The art of first impressions and why it matters.
How does art translate into our wardrobes? And more importantly: why does it matter when talking of first impressions?
All of us, at least once, have seen a painting and were left standing there, asking “What? Who? How? Why?” Great art is an invitation to inquiry. We wonder about the identity of Mona Lisa, or the girl with the pearl earring. But just as a painting sparks our curiosity, it also speaks about who the artist is. So, once we’ve mused over Salvador Dali’s melting clock, the persona behind the painting, along with his avant-garde mustache, comes as no surprise.
A painting tells you about the artist, invites you in for a dialogue, leaves a lasting impression. So do your clothes.
Art and fashion are intertwined. Over decades they have come together in collaborations like Coco Chanel and Pablo Picasso, Luis Vuitton and Takashi Murakami, Alexander McQueen and Damien Hirst. Artists have also served as inspiration to designers, like Mondrian and Matisse for Yves Saint Laurent, or Donatello and El Greco for Vivienne Westwood.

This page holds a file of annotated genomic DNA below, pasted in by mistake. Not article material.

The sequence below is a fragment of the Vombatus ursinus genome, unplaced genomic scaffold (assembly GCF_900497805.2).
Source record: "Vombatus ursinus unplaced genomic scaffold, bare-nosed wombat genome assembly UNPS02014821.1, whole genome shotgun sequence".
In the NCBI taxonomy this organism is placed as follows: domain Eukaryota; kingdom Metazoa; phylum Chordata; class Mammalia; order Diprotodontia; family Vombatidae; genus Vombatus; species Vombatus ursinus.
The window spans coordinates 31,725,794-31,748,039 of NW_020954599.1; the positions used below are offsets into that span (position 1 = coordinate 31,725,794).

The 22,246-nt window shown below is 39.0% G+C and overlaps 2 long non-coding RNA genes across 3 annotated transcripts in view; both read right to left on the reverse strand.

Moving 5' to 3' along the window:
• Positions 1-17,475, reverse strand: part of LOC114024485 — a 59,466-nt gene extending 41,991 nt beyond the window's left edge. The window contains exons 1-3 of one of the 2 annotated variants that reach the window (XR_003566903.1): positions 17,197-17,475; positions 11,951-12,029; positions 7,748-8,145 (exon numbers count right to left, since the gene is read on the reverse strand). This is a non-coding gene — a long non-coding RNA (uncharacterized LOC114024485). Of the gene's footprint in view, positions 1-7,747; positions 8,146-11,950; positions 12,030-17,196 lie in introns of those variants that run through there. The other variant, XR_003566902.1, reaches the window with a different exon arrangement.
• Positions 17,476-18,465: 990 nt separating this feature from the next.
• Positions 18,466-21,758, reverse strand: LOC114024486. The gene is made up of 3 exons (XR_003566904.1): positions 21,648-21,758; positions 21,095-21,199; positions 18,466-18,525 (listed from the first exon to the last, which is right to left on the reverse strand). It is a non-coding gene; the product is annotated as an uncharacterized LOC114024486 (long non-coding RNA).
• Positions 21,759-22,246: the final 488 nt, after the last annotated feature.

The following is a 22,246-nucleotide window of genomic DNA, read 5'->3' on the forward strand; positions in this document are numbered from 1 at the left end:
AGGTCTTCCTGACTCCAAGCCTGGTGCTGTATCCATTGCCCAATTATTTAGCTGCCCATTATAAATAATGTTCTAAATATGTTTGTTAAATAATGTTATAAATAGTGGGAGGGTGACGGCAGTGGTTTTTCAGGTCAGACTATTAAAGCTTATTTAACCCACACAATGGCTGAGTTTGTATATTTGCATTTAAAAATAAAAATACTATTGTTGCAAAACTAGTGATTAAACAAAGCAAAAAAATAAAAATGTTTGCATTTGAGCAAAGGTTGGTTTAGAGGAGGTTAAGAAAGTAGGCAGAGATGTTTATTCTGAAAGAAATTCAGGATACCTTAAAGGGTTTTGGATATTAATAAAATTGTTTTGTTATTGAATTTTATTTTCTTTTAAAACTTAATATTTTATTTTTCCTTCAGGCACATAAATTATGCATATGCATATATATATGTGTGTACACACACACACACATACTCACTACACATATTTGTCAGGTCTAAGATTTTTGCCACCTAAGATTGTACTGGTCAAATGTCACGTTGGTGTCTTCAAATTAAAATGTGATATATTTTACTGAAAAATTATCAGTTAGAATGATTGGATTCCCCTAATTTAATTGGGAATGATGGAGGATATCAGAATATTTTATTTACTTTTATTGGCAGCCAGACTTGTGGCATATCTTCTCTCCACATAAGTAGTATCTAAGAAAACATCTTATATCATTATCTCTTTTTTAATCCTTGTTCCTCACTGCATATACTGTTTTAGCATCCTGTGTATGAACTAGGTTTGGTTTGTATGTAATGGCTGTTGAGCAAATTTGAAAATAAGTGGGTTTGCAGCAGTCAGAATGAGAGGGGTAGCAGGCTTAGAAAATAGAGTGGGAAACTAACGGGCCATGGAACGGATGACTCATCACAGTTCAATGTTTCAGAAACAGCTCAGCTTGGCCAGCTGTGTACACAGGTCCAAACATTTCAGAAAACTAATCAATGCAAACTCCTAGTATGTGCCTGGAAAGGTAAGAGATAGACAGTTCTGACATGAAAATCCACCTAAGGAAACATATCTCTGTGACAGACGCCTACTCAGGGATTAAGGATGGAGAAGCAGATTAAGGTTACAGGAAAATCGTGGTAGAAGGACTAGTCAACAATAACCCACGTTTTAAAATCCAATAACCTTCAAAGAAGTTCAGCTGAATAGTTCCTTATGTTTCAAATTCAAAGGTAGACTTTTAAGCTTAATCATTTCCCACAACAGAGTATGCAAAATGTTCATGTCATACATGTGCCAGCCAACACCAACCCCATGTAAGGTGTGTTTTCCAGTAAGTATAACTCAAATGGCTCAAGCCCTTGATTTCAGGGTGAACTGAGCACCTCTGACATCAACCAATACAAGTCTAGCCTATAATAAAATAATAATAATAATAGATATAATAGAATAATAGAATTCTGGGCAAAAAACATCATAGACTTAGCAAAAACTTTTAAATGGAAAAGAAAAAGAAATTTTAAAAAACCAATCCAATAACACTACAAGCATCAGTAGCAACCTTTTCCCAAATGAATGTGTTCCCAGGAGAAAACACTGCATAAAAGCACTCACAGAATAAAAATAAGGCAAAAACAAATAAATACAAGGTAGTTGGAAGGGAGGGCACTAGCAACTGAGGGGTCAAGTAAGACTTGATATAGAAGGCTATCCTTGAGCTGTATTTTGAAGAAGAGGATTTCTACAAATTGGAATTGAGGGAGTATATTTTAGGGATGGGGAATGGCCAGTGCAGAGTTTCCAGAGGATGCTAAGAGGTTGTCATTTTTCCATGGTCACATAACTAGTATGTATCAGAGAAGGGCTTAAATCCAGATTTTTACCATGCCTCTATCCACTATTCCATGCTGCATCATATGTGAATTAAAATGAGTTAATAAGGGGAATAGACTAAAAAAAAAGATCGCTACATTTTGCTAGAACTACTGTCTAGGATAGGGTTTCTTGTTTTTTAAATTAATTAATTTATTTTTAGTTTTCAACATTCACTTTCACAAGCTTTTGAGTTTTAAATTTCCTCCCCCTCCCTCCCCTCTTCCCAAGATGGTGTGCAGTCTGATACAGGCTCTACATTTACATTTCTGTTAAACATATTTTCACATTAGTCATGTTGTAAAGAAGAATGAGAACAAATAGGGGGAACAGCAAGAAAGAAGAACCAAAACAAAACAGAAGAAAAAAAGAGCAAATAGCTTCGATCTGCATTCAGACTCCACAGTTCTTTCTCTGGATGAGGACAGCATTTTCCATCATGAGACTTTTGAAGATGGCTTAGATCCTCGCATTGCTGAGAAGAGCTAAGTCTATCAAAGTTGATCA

But, ultimately, off the runways and the pages of magazines, fashion gives us a way to express our true selves.
So, with that in mind, ask yourself: if your style was a painting, would it be original, would it spark interest or say something about who you are?
Even if you’re a fan of jeans and a t-shirt, little details can make all the difference. Just think of all the celebrities rocking the red carpet in a plain black suit, to then have the world talking about the patterned socks they had on.
Why is that important? Well, it takes one-tenth of a second to form a first impression. As you can imagine, your physical appearance obviously counts for a big part of it.
Thanks to evolution, our brains are hard-wired to form instant first impressions. For our ancestors, this quality meant the difference between getting attacked by a hostile tribe or going back to their cave in one piece. Today, things are a little more complicated. With so many trends out there, showing who you are in not as simple as putting on a loincloth and a string of beads that marks the tribe you belong to.
Yet, a first impression is just as important – social psychology suggests that once it’s formed, it’s surprisingly hard to change it.
What you put on, helps the world see who you are. So, instead of mindlessly throwing on clothes, think of getting dressed as a form of meditation. When you wake up in the morning, give yourself a minute to connect with who you really are, then look in the closet to see what matches.
Fashion goes deeper than the picture. It’s about understanding yourself and inviting other to get to know you.